Features

Why I Love… Roxanne [1987]

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There’s already the debate as to whether Roxanne is a guilty pleasure or not, I think it is because it’s an old romantic tale but with a twist in the nose. Comic legend Steve Martin adapts the Cyrano de Bergerac play by Edmond Rostand and it’s one of his finest moments as a lead actor and script-writer.

For those in need of a little back story, Martin plays Charlie.D. Bales (C.D. from here on in), the local fire chief of small-town Nelson, British Columbia but he’s got one unmistakable thing about him, he has a giant nose and is pretty darn sensitive if anyone says anything about it. We learn this from the moment the film opens, as we witness him fight two men, only armed with a tennis racket after they assume he’s a pushover. Now, it’s obviously violent in some form but it’s more comical than uncomfortable, Martin’s C.D. is quick witted in verse and equally when he needs to defend himself physically.

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When C.D. meets newcomer-to-town Roxanne, played by the delectable Daryl Hannah, (who’d previously starred in Splash and Blade Runner) he instantly falls in love with her. Roxanne is an astronomer and although she loves C.D’s company, she falls for jock Chris McConnell (Rick Rossovich), a handsome yet dim fellow fire-fighter. From here, C.D. somehow gets mixed up in sending letters from his own heart but acting for Chris because the latter can’t write a single word and the best he can come up with is “Can I fluff your pillows?”, whereas Charlie is a true wordsmith.

There’s a terrific comic scene where Chris is trying to talk to Roxanne outside with an earpiece as C.D. feeds him the lines. Unfortunately, a Police radio takes over on the frequency they’re on but Chris is so dim, he just starts repeating what the Cops are saying. The brilliance of Roxanne is the simplistic nature that’s mixed effortlessly with quick quips plus endless moments of Steve Martin in his element. Roxanne is all about the charisma and that’s what makes it particularly distinct. Yeah, sure it’s old school romance, wooing or whatever else you want to call it but they’ve got it spot on.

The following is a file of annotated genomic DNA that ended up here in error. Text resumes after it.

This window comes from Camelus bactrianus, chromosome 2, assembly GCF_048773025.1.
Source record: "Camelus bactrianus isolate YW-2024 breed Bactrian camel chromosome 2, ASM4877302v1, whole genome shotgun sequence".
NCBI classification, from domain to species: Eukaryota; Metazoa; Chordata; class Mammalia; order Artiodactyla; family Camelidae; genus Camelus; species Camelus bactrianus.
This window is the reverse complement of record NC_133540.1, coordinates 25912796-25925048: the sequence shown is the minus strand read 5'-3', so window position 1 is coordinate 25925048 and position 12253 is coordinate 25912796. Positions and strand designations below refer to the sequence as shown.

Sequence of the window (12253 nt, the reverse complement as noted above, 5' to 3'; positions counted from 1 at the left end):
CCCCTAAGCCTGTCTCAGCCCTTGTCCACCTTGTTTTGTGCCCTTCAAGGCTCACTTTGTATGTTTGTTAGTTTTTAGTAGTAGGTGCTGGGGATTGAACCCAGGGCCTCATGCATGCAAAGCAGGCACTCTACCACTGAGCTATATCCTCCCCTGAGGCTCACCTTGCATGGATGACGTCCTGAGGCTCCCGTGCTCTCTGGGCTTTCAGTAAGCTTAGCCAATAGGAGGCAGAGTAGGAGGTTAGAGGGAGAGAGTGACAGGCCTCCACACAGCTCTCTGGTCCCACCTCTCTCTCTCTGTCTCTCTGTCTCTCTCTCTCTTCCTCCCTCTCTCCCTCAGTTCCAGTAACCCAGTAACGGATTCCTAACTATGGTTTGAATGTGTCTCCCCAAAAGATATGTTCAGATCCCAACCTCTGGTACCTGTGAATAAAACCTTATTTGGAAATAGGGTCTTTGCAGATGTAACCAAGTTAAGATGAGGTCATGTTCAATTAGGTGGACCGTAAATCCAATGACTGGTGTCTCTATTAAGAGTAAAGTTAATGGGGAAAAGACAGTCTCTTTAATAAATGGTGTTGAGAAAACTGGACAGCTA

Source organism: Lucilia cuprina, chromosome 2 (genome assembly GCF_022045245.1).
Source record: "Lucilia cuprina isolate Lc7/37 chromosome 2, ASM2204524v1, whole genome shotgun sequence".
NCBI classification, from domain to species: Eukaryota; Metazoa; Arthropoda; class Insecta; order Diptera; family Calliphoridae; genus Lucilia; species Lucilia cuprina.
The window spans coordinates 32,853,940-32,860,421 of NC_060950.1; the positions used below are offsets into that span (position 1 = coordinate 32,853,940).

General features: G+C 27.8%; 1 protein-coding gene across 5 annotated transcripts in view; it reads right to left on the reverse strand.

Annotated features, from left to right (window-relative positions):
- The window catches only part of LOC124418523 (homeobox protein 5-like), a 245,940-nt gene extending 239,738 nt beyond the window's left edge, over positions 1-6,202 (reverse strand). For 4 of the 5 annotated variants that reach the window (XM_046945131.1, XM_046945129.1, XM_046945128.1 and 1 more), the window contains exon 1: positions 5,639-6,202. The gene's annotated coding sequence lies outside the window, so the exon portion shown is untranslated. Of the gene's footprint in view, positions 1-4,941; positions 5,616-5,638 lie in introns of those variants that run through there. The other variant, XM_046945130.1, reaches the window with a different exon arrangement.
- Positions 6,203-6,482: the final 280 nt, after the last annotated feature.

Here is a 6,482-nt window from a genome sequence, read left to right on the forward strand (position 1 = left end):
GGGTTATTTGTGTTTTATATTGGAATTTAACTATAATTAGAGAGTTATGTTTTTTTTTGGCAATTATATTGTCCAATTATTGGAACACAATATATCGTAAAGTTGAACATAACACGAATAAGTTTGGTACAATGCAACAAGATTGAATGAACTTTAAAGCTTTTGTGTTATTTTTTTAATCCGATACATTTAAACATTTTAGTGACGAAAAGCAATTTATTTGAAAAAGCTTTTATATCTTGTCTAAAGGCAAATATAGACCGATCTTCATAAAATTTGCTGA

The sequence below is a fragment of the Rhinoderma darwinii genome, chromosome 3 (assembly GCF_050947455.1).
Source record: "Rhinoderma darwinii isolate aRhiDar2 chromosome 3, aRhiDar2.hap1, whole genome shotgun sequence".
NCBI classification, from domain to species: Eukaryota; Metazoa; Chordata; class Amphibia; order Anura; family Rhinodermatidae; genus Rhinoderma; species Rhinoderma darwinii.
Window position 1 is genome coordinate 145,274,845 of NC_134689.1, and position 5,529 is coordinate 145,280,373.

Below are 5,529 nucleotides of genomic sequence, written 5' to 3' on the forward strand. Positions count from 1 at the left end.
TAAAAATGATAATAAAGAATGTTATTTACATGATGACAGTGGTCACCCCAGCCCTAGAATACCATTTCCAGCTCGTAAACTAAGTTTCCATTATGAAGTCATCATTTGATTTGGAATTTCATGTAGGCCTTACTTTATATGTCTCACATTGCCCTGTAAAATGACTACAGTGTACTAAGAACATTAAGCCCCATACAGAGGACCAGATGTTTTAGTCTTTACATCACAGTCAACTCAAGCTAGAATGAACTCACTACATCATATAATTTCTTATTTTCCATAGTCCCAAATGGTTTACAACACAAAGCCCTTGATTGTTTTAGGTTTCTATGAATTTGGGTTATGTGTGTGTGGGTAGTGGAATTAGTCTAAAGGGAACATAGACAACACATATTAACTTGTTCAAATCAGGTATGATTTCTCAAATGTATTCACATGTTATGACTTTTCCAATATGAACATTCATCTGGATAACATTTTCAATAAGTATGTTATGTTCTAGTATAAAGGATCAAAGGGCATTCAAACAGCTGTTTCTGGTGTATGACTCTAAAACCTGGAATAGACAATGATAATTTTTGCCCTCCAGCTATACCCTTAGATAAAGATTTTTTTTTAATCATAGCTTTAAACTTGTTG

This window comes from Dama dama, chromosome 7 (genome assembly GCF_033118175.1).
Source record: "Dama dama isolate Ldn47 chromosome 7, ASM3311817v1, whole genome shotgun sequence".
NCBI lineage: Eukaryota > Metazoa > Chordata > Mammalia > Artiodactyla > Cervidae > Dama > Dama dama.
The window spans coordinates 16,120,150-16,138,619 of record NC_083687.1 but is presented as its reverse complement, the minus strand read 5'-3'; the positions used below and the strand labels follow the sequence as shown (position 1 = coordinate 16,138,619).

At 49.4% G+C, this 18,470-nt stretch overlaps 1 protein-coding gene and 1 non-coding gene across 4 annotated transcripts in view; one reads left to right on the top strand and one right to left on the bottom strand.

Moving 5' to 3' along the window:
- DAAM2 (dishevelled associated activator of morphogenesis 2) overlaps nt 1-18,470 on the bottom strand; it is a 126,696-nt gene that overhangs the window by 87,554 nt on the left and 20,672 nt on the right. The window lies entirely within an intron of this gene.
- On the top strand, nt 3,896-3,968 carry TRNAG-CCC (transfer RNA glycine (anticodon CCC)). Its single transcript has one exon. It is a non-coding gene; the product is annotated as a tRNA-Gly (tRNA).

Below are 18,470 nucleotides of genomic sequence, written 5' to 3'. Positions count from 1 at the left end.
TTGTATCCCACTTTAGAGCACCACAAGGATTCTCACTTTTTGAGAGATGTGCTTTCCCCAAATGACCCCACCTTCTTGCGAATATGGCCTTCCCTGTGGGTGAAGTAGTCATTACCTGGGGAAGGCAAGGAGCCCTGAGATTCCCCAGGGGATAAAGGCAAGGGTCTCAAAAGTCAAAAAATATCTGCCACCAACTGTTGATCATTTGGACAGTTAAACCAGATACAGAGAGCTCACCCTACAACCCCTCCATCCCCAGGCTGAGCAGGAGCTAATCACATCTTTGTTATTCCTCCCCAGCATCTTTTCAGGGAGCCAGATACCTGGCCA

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It’s not just about the great lead roles of Hannah and Martin though; every single pocket and corner of the film gives a flowing narrative. There are proper characters everywhere, from the legendary Fred Willard as Mayor Deebs (‘Teach a cow to drink a beer!’), there’s the awesome Shelley Duvall as C.D’s long term friend Dixie plus unforgettable support from the aforementioned Rossovich, the quirky Michael J. Pollard, John Kapelos (who invites all the new ladies to a ‘Nelson tradition of Hot-tubbing’) and even an impressive young Damon Wayans. I also believe that you need to watch Roxanne to really understand it and what better than this scene in a bar where C.D. Bales has to make jokes about his nose, twenty different ways (and actually does 25!) for a bet with a lowlife:

 

Roxanne succeeds in a different way to other Steve Martin films. He’s comically on absolute top form and – quite literally – takes on gymnastics to get into houses where people have locked themselves out, he comes across as smart but quite equally grounded and with it the charm factor makes it irresistible. It’s vibrant still to this day, full of passion and lyrical language where every word is important. This may not have the impact of the classic 80s blockbusters but it packs a punch for looking beyond what’s in front of you and some good old-fashioned romance. I just can’t fault it, even 25 years later.

Review by Dan Bullock, originally posted on TheHollywoodNews.com.

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